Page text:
The Carolina Dog: The American Dingo
By Anne-Marie Burger, Executive Assistant
Part of Jaguar’s staff contribution series
In the 1970’s, while studying the origins of the world’s remaining wild dogs, Dr I. Lehr Brisbin Jr. discovered a secretive, tan-colored dog living in isolated parts of the southeastern United States. Brisbin was surprised to learn that these dogs were not feral, but a truly wild, landrace pariah dog*. The current theory is that Carolina Dogs are related to the primitive dogs that migrated to North America alongside humans thousands of years ago, and are descendants of a group that split away from the line becoming domesticated. Brisbin was fascinated to discover not only similar physical characteristics between Carolina Dogs and other wild breeds (especially those across the Bering Strait), but very singular behavioral characteristics as well.
Perhaps most exciting to Brisbin and others now studying this theory, is that beyond their appearance and behavior, the DNA of Carolina Dogs shows that they are not just long-feral dogs, but are actually a very ancient breed. Brisbin found that their DNA does not appear all over the canine map, as might have been expected, but rather at the very origin base of that map – or, as he put it: “If they were just dogs their DNA patterns should be well distributed throughout the canine family tree. But they aren’t. They’re all at the base of the tree, where you would find very primitive dogs.”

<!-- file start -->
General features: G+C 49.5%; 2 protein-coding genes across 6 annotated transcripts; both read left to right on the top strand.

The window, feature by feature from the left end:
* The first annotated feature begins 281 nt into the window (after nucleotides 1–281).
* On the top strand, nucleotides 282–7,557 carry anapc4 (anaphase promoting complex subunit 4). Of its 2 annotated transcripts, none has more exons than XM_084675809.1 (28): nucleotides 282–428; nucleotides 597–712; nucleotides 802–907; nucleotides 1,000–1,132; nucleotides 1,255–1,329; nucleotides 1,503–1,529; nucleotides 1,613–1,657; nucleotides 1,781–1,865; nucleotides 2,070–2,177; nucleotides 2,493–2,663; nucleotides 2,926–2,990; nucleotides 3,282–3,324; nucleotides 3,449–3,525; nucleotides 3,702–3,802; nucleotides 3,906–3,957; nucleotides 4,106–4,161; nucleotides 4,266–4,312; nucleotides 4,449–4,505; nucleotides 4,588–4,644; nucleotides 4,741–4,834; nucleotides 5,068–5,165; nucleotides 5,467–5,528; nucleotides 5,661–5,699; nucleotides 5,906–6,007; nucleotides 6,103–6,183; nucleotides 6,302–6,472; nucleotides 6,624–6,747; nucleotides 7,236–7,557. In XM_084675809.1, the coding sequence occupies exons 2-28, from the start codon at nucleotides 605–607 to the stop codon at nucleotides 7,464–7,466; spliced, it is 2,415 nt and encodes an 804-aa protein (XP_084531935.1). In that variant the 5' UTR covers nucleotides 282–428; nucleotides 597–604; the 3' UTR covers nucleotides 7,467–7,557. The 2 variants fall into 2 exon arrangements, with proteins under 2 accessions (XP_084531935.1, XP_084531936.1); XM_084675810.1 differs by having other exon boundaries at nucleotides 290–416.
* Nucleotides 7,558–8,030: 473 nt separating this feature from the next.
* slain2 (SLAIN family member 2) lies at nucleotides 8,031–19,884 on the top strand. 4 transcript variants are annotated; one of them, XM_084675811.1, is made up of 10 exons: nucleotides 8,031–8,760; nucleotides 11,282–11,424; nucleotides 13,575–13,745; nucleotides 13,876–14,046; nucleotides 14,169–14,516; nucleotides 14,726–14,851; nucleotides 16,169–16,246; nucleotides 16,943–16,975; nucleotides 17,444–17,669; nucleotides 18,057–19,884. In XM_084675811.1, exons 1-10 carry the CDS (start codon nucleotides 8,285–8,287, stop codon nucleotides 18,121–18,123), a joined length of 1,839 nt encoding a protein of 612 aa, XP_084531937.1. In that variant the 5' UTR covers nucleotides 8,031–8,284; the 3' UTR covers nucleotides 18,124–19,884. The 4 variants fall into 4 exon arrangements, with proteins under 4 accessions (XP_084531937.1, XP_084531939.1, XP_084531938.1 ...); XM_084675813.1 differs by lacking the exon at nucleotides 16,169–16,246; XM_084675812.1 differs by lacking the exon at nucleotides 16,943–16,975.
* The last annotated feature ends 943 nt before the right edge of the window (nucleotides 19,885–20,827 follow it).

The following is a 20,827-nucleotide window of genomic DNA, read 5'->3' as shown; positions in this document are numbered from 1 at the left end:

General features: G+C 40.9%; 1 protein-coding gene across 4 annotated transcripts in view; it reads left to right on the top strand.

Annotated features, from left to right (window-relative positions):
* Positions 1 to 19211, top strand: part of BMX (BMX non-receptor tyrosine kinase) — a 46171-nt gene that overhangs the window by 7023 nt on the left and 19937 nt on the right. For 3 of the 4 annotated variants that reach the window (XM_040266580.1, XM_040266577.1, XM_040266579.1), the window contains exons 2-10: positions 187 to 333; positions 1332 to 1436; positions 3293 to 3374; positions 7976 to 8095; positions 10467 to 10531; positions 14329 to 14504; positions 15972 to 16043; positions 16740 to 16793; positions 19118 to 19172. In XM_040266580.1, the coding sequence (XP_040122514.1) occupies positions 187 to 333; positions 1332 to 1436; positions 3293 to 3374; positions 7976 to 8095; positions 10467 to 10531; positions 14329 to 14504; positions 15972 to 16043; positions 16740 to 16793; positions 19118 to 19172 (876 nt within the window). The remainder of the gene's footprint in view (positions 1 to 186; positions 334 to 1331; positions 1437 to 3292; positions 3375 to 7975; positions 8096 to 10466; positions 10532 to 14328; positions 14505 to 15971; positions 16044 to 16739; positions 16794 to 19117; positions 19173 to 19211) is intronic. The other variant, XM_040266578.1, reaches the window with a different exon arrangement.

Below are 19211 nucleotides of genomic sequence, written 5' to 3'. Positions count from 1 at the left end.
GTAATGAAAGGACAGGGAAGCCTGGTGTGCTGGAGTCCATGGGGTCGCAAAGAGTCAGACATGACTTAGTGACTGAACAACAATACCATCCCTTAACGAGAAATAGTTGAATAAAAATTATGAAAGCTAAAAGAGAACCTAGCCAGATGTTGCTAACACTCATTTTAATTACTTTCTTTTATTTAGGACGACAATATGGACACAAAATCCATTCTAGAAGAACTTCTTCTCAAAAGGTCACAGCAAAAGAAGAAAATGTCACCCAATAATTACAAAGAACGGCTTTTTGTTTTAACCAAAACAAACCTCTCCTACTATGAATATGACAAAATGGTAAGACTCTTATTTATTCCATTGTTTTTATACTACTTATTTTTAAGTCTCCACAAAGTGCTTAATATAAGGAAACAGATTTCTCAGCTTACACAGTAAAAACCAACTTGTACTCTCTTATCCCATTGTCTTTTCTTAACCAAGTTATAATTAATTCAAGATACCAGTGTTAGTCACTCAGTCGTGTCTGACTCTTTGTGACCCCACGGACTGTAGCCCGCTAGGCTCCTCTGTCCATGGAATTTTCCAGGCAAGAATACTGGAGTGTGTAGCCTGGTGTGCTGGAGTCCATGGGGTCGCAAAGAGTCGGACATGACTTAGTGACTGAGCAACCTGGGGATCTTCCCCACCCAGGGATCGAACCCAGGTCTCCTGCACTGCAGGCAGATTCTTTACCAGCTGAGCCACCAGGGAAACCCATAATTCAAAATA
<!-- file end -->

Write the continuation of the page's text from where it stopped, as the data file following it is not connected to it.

The number of pure strains of the Carolina Dog is threatened as their natural habitat becomes less isolated, and interest in them rises. Although they are now a registered breed with the American Rare Breed Association and the United Kennel Club, researchers like Brisbin don’t consider them a “breed”, but rather a separate strain of wild dog. Although they are not as easy to train as domesticated dogs, they are more and more commonly being bred as companion animals for their superior tracking and watchdog attributes, leading Brisbin to push for protections of their unique but small gene pool.
*Ancient breeds which evolved with little or no human influence.